Canadian Mathematical Society
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A Collection of Useful Internet Resources
[Introduction] [Annotated Explorations: Specific or Broad] [Collections of Sites] [Conclusion] 
Searching through the Internet for resources for your classroom can be very time consuming and frustrating. This page was designed to help teachers incorporate the Internet in their Junior or Intermediate mathematics classrooms.

For those who have experience searching through the Internet for mathematics activities please continue on below in the annotated explorations. Others are invited to sample some specific pages that could be implemented in your classroom tomorrow. Please click on the highlighted text to visit the site. Directly below are 5 resource examples that may be found on the Internet.

  1. Game -- Play with the Towers of Hanoi! Click on the buttons with the angle brackets that indicate the direction and number of pegs of the move. Change the number of disks and your number of moves will be recorded each time.
  2. Lesson Plan -- Scroll down and click on See the Lesson Plan under Lesson One (of six) regarding problem solving.
  3. Math History -- Attaching a face or a story to a mathematical concept may draw some students in. Check out Pythagoras here.
  4. Interactive Activity -- In the yellow window on the left, scroll down and click on X-Intercept and watch what happens to the equations below as you manipulate the line.
  5. Problem & Solution -- Find the area of the shaded region. Go through the solution and enjoy the poetry!

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  • Canada's SchoolNet -- Math Department

  • It's Amazing Mathematical Object Factory is really amazing! This teaching tool generates permutations, combinations, pentomino puzzles and much more! There are also many links and descriptions of other useful sites such as Statistics Canada.
  • Cuisenaire Learning Place

  • New problems appear every month for the elementary student from all math strands. The Replacing Trees problem is a good example relating the communication of a problem and environmental studies.
  • Interactive Mathematics Miscellany and Puzzles

  • A wealth of text, animation and resources can be found here but leave a lot of time for exploring for something at the elementary level. Most deal with higher level thinking. Check out Alexander Bogomolny's collections of puzzles and other people's sites. His Exchange might answer some of your questions.
  • Math Archives

  • Browse or search for the topic of your choice. There are so many possible connections such as Art and Music in Math Education and Arithmetic and each have small icons telling the viewer the grade level and additional information.
  • Math Central

  • Browse by curriculum strand in the elementary (K-5) and middle (6-9) levels in their resource rooms.
  • Math Forum

  • This site is incredibly exhaustive! Get hooked in the Elementary School Student Centre or stay on top of the latest as a teacher in their Research Division. Students can find answers to their questions by searching response archives or they can Ask Dr. Math (elementary or middle) their own question. The site is fully searchable and has links to a plethora of resourceful Internet sites all compiled in Steve's Dump. Students can also solve challenges with MathMagic in 4-6 and 7-9 divisions.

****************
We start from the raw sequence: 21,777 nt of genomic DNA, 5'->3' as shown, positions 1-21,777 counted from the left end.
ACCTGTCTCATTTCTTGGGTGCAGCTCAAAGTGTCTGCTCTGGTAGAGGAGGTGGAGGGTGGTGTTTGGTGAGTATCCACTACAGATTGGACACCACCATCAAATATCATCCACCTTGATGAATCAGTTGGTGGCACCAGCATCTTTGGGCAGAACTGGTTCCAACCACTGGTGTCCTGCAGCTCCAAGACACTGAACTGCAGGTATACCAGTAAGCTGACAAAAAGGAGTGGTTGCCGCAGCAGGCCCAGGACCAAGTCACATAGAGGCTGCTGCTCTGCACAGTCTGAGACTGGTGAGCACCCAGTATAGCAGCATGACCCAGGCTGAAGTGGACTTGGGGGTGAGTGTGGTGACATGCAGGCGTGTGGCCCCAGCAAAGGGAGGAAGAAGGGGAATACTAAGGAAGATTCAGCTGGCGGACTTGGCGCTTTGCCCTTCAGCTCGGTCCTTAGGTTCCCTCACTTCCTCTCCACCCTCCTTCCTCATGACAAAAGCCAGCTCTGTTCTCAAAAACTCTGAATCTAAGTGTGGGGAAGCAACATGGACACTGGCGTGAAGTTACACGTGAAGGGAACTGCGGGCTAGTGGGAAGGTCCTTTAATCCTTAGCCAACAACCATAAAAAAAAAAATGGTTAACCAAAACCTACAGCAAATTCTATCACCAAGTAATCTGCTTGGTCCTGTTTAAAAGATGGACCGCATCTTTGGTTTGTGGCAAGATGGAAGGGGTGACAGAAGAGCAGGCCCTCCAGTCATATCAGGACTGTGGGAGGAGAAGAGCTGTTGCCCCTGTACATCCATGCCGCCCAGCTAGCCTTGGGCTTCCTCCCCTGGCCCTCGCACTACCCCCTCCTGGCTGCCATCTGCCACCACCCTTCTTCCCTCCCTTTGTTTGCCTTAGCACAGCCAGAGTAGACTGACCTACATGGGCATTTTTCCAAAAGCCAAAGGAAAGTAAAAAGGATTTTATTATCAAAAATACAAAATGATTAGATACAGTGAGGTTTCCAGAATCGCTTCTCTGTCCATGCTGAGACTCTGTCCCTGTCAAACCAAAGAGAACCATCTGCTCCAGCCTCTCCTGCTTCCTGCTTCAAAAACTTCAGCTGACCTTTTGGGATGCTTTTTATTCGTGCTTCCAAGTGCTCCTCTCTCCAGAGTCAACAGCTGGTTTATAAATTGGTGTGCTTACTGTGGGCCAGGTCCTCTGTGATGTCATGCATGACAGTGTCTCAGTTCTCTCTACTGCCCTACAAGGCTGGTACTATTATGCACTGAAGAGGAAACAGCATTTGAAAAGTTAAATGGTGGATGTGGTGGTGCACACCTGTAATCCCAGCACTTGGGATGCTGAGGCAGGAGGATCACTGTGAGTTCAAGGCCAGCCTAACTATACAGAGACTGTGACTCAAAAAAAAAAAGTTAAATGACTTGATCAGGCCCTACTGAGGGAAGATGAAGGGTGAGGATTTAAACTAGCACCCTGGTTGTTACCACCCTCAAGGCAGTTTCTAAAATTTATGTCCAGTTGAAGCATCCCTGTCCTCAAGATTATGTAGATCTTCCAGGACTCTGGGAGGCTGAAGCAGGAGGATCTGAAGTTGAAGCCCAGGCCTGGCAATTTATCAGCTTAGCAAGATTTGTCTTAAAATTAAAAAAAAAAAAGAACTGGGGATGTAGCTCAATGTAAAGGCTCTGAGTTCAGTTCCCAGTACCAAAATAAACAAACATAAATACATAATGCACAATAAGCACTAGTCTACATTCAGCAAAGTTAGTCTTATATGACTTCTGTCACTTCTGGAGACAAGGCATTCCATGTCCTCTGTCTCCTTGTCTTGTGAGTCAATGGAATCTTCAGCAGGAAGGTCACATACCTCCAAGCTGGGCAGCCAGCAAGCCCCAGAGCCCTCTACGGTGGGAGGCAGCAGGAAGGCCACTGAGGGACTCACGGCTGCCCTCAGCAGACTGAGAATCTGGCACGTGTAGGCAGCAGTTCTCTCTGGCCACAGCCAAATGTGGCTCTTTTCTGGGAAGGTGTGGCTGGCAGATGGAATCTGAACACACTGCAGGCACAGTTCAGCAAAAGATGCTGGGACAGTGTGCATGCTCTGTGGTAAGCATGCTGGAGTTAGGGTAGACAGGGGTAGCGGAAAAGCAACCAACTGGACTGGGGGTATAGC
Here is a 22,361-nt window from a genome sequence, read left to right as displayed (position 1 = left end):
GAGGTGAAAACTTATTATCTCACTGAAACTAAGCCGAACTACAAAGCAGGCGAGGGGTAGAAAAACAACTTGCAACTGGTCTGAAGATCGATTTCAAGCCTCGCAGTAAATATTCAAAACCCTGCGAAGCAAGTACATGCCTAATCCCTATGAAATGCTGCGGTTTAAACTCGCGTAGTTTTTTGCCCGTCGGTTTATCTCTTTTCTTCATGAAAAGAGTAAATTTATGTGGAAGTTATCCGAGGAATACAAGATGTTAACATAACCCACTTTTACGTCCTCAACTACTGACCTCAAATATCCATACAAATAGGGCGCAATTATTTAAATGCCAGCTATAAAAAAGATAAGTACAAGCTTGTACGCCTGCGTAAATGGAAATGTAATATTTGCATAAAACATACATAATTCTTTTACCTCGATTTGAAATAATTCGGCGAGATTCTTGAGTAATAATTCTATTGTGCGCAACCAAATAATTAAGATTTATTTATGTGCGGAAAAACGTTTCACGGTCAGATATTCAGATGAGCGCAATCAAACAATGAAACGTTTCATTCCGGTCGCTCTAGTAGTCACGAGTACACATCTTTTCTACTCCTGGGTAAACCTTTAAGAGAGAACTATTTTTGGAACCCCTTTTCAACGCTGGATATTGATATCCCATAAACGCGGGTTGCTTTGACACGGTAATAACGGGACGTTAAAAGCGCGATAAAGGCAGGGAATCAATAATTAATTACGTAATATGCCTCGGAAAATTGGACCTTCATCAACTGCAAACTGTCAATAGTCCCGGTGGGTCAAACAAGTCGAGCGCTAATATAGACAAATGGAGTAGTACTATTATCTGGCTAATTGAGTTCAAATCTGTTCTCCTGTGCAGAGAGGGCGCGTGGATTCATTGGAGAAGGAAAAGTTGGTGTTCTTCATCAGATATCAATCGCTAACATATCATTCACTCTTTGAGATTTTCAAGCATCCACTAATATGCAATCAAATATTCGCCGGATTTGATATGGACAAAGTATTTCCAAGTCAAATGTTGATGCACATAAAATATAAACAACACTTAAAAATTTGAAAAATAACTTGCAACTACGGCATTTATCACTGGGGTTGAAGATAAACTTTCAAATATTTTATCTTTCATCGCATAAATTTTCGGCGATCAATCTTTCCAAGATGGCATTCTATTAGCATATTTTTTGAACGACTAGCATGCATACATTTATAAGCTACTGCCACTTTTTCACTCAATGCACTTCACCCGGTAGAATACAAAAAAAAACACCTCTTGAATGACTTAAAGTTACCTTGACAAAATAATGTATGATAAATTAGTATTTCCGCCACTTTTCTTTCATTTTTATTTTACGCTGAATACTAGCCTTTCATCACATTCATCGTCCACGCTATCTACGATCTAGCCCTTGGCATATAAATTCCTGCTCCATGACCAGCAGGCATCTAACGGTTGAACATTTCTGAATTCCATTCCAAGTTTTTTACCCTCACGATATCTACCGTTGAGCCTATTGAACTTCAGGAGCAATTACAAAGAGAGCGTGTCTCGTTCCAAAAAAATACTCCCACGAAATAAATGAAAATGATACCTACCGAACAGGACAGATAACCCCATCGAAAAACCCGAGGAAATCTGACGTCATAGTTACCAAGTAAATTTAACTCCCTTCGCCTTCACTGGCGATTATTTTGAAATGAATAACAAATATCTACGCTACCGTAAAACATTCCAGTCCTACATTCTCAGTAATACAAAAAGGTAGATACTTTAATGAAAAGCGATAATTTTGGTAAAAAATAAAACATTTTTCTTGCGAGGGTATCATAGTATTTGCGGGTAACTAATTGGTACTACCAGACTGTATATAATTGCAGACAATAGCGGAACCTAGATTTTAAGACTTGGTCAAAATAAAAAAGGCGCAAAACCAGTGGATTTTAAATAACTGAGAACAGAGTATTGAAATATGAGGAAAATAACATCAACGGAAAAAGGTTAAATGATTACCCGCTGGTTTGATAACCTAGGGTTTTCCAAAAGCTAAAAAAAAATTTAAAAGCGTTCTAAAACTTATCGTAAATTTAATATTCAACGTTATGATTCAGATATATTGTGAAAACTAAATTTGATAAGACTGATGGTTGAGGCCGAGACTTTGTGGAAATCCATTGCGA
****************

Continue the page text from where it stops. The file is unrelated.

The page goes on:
• Math Probe

  • Enjoy manipulating a line on graph paper to discover the characteristics of slope. What happens when the line is horizontal or vertical? As students move the line, the slope, the intercepts and the equation of the line constantly change. Or, watch the screen appear three-dimensional when manipulating its dodecahedron, as a net or a skeleton. Students can interactively explore a dozen other problems including bar graphs, probability, and conversion.
  • Mathematics Lesson Database

  • Search by division (K-12) and/or content area (although I received too many errors when searching) or browse their entire database in chart form displaying content area, level, lesson title and author. Note that this site from the University of Illinois at Urbana-Champaign points you to other URLs where the lessons actually exist.
  • Mathmania

  • Presently under construction, this site challenges its viewers with problems to solve.
  • National Council of Teachers of Mathematics

  • View journal articles from Mathematics Teacher and Teaching Children Mathematics by using their own searching tool. Also useful is the Curriculum and Evaluation Standards for School Mathematics.

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The Internet can definitely supplement mathematics lessons or be used to teach some specific concept or idea. The Math Forum proved to be the most useful when considering its well organized wealth of information, opportunities and connections to other useful sites. 
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Revised or reviewed: 98.05.14
(c) copyright 1998 Kevin S. Dyck

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